Vīrya forms, besides a part of the “six perferctions” (ṣaṭpāramitā), also a part of the “ten perfections” (daśa-pāramitā).
Vīrya also refers to one of the “five faculties” (pañcendriya), one of the “five strengths” (pañcabala) as well as one of the “seven factors of awakening” (bodhyaṅga), as defined in the Dharma-saṃgraha (section 47-49), all forming part of the “thirty-seven things on the side of awakening” (bodhipākṣika-dharma).
2) Vīrya (वीर्य, “energy”) or Trivīrya refers to the “three kinds of energy” as defined in the Dharma-saṃgraha (section 109):
- saṃnāha-vīrya (energy as armour),
- prayoga-vīrya (energy as practice),
- pariniṣṭhā-vīrya (energy as accomplishment).
General definition (in Jainism)Source: Encyclopedia of Jainism: Tattvartha Sutra 8: Bondage of karmas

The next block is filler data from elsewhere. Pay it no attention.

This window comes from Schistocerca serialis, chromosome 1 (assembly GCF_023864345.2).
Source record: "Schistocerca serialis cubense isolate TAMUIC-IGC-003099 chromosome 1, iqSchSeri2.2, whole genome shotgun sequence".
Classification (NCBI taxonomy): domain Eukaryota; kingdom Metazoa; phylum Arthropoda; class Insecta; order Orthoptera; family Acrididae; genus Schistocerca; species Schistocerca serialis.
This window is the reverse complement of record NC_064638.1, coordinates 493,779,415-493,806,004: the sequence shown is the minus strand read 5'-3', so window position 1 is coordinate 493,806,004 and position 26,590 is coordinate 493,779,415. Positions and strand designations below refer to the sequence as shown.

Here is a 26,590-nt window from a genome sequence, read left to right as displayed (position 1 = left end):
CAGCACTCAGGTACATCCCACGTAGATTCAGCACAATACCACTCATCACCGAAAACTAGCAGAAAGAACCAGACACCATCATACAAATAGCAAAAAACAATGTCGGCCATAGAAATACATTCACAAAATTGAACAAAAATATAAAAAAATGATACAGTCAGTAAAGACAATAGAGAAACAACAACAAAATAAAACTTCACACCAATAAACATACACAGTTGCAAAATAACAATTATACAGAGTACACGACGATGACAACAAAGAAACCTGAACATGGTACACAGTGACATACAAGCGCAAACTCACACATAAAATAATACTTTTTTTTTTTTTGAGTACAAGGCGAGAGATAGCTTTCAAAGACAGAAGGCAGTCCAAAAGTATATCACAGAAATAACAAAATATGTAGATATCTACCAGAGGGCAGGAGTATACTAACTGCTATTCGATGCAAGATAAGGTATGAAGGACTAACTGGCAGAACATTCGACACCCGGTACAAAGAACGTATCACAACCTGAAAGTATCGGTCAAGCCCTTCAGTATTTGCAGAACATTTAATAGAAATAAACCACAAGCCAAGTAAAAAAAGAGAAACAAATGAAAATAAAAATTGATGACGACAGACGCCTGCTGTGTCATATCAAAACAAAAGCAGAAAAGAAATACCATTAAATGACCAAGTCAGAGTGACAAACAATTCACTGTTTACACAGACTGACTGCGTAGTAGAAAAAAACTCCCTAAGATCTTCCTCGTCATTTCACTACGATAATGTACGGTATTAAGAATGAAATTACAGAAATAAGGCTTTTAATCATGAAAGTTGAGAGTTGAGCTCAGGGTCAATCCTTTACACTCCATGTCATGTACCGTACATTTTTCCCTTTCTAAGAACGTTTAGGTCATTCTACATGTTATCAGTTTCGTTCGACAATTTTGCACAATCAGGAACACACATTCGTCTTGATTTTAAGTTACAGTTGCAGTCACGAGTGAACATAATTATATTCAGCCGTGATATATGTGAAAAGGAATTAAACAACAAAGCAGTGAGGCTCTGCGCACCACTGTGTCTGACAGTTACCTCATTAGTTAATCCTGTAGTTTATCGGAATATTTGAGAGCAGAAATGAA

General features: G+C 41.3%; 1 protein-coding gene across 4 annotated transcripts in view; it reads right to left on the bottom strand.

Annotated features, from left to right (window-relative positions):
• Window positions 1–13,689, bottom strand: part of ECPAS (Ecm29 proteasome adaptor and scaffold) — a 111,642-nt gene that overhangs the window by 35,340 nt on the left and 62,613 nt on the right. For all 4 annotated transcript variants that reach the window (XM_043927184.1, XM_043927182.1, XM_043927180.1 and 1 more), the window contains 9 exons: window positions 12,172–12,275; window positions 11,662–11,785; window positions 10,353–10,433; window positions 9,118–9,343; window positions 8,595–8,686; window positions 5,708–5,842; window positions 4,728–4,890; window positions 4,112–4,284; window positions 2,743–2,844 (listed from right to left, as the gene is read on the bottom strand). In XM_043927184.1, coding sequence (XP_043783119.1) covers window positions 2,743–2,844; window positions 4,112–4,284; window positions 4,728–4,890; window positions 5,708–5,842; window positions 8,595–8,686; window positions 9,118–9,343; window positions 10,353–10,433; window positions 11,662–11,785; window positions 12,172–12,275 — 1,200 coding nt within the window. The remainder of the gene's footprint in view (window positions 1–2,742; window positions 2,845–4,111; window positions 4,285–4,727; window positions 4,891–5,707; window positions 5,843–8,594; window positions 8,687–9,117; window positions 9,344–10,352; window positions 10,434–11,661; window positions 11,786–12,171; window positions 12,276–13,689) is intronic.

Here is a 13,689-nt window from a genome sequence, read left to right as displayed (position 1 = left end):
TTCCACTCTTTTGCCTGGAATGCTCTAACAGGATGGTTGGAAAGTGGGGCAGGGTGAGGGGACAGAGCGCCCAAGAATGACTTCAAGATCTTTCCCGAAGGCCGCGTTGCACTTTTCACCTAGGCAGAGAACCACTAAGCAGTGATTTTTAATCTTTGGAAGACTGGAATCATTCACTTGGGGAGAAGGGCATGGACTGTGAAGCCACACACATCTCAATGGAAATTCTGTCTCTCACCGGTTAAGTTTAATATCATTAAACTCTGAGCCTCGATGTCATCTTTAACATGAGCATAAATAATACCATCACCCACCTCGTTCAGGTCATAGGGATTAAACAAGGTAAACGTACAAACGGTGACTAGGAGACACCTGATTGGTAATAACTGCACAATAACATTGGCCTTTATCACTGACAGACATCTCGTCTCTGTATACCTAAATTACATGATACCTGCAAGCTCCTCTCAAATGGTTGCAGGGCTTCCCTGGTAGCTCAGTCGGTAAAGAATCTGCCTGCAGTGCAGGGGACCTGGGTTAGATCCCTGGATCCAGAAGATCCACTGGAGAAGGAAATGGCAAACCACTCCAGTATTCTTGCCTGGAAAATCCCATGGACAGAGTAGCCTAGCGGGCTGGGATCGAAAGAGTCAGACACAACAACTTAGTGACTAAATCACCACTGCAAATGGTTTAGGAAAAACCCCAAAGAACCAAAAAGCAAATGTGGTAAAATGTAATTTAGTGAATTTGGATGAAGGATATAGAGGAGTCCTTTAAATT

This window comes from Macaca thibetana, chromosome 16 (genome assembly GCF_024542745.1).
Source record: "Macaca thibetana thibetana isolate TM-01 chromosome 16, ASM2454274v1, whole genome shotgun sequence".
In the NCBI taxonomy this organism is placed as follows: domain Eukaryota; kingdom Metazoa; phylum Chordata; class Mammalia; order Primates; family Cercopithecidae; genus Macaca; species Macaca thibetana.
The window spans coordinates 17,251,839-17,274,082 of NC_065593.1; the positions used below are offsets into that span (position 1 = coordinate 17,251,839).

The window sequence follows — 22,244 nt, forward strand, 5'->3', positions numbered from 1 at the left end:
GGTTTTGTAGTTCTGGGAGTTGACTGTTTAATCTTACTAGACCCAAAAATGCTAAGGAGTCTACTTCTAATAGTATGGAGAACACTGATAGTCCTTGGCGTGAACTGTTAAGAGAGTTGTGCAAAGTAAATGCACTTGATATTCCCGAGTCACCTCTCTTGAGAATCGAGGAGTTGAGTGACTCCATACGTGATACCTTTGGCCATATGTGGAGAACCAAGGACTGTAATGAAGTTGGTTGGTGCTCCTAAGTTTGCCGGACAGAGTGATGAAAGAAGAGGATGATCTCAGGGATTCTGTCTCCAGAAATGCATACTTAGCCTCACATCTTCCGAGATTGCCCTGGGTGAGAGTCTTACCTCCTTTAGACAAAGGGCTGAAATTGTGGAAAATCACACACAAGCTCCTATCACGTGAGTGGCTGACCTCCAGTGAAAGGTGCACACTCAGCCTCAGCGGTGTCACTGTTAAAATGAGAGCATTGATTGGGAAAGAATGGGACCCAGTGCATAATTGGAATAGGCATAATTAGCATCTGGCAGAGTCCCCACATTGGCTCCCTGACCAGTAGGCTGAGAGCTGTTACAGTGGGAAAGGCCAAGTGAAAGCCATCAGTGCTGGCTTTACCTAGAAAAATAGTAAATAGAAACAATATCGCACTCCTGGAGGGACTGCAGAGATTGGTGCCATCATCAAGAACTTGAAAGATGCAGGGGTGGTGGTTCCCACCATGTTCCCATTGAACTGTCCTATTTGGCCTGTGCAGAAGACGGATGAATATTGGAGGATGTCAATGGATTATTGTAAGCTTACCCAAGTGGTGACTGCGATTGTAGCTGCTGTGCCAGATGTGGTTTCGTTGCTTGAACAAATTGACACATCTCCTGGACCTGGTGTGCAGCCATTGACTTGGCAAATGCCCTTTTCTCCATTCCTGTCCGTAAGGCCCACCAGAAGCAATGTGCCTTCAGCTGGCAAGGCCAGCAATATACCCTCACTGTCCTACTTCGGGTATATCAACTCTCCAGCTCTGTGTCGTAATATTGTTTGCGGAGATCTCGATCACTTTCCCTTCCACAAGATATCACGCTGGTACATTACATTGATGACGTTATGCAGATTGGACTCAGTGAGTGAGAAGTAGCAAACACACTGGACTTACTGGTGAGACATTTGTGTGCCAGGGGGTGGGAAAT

Vīrya (वीर्य, “energy”) or Vīryāntarāya refers to “gain obstructing karmas” and represents one of the dive types of Antarāya (obstructing karmas), representing one of the eight types of Prakṛti-bandha (species bondage): one of the four kinds of bondage (bandha) according to the 2nd-century Tattvārthasūtra chapter 8.—What is meant by energy obstructing (vīrya-antrāya) karmas? The rise of which obstructs using one’s energy even though he has it is called energy obstructing karmas.
Jainism is an Indian religion of Dharma whose doctrine revolves around harmlessness (ahimsa) towards every living being. The two major branches (Digambara and Svetambara) of Jainism stimulate self-control (or, shramana, ‘self-reliance’) and spiritual development through a path of peace for the soul to progess to the ultimate goal.
Languages of India and abroad
Marathi-English dictionarySource: DDSA: The Molesworth Marathi and English Dictionary